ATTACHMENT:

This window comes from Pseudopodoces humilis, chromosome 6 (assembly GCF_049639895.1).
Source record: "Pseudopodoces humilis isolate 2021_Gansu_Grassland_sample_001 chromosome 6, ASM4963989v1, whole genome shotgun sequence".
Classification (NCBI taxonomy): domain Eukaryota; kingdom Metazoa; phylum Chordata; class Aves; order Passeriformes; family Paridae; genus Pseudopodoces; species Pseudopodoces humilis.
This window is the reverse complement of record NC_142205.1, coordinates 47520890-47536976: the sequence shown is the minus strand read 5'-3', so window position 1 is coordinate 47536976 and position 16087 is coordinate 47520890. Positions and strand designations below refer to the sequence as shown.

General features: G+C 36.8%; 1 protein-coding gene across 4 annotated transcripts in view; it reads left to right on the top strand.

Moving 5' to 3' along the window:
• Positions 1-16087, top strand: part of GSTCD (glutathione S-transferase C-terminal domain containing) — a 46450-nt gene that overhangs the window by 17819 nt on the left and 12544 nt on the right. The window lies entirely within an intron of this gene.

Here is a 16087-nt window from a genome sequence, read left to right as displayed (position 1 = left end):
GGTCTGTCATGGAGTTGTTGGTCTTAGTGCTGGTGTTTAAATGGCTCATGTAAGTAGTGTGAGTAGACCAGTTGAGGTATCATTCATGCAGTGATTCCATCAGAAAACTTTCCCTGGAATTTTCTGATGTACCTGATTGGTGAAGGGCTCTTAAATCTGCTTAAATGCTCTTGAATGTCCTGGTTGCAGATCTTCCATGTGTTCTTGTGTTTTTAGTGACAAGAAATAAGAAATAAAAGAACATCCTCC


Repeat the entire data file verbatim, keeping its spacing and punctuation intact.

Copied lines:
This window comes from Pseudopodoces humilis, chromosome 6 (assembly GCF_049639895.1).
Source record: "Pseudopodoces humilis isolate 2021_Gansu_Grassland_sample_001 chromosome 6, ASM4963989v1, whole genome shotgun sequence".
Classification (NCBI taxonomy): domain Eukaryota; kingdom Metazoa; phylum Chordata; class Aves; order Passeriformes; family Paridae; genus Pseudopodoces; species Pseudopodoces humilis.
This window is the reverse complement of record NC_142205.1, coordinates 47520890-47536976: the sequence shown is the minus strand read 5'-3', so window position 1 is coordinate 47536976 and position 16087 is coordinate 47520890. Positions and strand designations below refer to the sequence as shown.

General features: G+C 36.8%; 1 protein-coding gene across 4 annotated transcripts in view; it reads left to right on the top strand.

Moving 5' to 3' along the window:
• Positions 1-16087, top strand: part of GSTCD (glutathione S-transferase C-terminal domain containing) — a 46450-nt gene that overhangs the window by 17819 nt on the left and 12544 nt on the right. The window lies entirely within an intron of this gene.

Here is a 16087-nt window from a genome sequence, read left to right as displayed (position 1 = left end):
GGTCTGTCATGGAGTTGTTGGTCTTAGTGCTGGTGTTTAAATGGCTCATGTAAGTAGTGTGAGTAGACCAGTTGAGGTATCATTCATGCAGTGATTCCATCAGAAAACTTTCCCTGGAATTTTCTGATGTACCTGATTGGTGAAGGGCTCTTAAATCTGCTTAAATGCTCTTGAATGTCCTGGTTGCAGATCTTCCATGTGTTCTTGTGTTTTTAGTGACAAGAAATAAGAAATAAAAGAACATCCTCC